Less than five months ago, more than 550 workers at a Woolworths distribution centre at Wyong, about 90 kilometres north of Sydney, were locked out after going on strike on July 24.
Workers at Wyong, angered by dangerous conditions at the warehouse, including soaring pick rates and the lack of COVID-19 safety measures, were demanding wage parity with Sydney workers.
As the UWU is preparing to do at Smeaton Grange, the union brokered a sellout at Wyong workers—a deal with which Woolworths chief supply chain officer Paul Graham said the company “was happy.” Under the agreement accepted by the UWU, workers were to receive a 3.7 annual percent pay rise, far short of what would be required to bring their pay into line with their counterparts in Sydney.
This collaboration of the UWU with Coles and Woolworths is entirely in keeping with the role of all the unions as industrial police forces of management.
While professing to “stand with” workers, the unions isolate them, and suppress any effort to build a genuine movement of the working class. This orientation was clearly in evidence at the Smeaton Grange site on Thursday.
Patricia Fernandez, secretary/treasurer of the New South Wales branch of the Australasian Meat Industry Employees Union, intervened to prevent workers from speaking to WSWS reporters. Absurdly, Fernandez justified this violation of the workers’ democratic rights by quoting an earlier WSWS article, which stated: “UWU officials directed workers not to discuss anything with the WSWS.”
Fernandez did not deny any of the contents of the article, which outlined the UWU’s record of selling out workers. Instead, along with another AMIEU representative who did not give his name, she branded one WSWS reporter a “capitalist” because he owned a car.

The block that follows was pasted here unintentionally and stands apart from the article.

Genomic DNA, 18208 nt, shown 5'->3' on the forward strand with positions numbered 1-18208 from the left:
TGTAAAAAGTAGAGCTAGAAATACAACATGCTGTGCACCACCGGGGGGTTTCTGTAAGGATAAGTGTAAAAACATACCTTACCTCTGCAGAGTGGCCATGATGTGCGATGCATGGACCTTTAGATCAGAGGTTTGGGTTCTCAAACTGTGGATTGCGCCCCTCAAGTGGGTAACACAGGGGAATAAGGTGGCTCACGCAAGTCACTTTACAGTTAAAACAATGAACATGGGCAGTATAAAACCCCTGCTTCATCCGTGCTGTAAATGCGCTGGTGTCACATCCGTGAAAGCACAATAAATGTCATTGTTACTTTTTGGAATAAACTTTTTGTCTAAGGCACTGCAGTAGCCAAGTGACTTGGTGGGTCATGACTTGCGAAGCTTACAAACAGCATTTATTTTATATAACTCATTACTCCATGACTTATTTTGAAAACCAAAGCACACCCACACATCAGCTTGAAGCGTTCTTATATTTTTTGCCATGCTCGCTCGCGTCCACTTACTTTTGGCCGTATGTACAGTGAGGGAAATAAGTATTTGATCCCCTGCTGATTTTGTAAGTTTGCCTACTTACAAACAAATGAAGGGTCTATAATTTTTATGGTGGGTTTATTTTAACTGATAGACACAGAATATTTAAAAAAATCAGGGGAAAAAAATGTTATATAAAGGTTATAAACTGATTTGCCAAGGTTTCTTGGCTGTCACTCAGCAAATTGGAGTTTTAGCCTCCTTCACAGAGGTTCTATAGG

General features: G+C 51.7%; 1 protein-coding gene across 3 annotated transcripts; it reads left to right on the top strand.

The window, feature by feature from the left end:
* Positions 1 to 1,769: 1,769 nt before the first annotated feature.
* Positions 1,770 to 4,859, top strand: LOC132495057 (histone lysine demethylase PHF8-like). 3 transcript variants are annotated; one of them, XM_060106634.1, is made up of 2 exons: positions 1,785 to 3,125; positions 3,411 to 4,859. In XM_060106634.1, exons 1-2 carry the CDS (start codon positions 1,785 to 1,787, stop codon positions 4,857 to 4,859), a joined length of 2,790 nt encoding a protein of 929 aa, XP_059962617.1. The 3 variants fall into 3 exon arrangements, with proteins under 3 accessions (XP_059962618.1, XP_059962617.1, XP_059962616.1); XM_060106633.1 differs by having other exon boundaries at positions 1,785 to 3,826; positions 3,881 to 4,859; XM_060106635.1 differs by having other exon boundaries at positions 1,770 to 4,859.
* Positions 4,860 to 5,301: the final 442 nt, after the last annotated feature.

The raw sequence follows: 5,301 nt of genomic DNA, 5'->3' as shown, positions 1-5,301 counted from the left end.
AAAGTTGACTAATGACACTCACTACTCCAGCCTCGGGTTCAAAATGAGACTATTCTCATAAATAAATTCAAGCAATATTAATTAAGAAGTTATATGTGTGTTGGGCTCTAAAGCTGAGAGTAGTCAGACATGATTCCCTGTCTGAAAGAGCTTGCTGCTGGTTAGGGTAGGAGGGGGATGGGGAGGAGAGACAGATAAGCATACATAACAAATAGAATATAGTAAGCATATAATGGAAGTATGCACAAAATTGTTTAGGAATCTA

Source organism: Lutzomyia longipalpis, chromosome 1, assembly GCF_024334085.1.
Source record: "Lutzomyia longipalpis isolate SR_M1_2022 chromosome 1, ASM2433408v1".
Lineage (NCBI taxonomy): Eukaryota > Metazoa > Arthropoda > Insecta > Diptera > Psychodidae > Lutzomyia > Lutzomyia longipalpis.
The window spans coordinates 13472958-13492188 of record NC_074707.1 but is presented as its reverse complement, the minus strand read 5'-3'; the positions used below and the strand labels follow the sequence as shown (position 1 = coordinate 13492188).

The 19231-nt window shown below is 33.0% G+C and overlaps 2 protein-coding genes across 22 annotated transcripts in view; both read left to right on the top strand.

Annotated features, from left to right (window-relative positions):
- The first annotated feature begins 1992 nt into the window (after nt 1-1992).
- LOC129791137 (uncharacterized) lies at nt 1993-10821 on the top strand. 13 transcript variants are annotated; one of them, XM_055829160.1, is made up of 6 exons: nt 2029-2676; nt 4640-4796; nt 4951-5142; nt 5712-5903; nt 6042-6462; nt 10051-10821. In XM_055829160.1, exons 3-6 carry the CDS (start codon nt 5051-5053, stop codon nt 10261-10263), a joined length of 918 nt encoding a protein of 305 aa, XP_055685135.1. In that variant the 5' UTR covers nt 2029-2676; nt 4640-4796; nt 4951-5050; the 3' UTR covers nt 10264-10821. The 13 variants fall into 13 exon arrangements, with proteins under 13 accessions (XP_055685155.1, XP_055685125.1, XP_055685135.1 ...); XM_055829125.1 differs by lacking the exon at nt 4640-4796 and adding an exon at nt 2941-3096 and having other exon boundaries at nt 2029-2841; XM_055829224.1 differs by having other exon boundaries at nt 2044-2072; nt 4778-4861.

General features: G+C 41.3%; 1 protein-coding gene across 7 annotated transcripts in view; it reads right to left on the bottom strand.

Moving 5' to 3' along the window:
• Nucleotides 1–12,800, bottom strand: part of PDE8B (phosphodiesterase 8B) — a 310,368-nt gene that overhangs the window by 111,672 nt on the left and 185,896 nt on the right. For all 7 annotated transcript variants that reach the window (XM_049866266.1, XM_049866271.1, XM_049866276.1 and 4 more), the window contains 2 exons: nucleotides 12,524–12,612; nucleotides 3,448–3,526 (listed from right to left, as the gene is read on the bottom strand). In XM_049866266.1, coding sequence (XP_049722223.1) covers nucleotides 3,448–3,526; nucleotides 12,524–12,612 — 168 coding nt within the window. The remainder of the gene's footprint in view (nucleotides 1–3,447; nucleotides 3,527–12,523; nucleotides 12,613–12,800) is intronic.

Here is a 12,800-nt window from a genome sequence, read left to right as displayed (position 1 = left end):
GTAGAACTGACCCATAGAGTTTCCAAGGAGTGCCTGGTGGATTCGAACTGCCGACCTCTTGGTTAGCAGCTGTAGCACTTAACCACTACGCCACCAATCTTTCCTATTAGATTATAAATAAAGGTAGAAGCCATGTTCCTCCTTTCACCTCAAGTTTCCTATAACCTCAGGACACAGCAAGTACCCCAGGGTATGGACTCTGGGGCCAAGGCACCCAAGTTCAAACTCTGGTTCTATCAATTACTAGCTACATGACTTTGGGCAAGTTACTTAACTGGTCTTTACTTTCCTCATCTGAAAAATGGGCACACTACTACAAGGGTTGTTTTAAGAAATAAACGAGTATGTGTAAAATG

The unnamed AMIEU organiser blurted out the divisive nationalism of the unions, which oppose any unified fight by workers against global capitalism. He told the WSWS: “I don’t care what happens overseas; only Australians are going to fight for Australian workers.”
When asked why the unions support the Labor Party, which enacted the “Fair Work” legislation outlawing almost all industrial action, he tried to evade the question. “We don’t support everything the Labor Party does, we make propositions to the Labor Party,” he said.
In reality, the unions worked hand-in-glove with Labor to draft the anti-strike laws under the Hawke and Keating governments of 1983 to 1996, and the Rudd and Gillard governments of 2007 to 2013, and use the laws to oppose any industrial action, except in isolated workplaces during union-controlled “enterprise bargaining.”
These bitter decades-long experiences show that in order to prevent another union sellout, the Coles workers need to form rank-and-file committees, completely independent of the union-Labor Party machine. Such committees would turn to other sections of the working class for a united fight against the corporate offensive.
We appeal to workers who want to discuss taking forward this fight to contact the Socialist Equality Party at: firstname.lastname@example.org.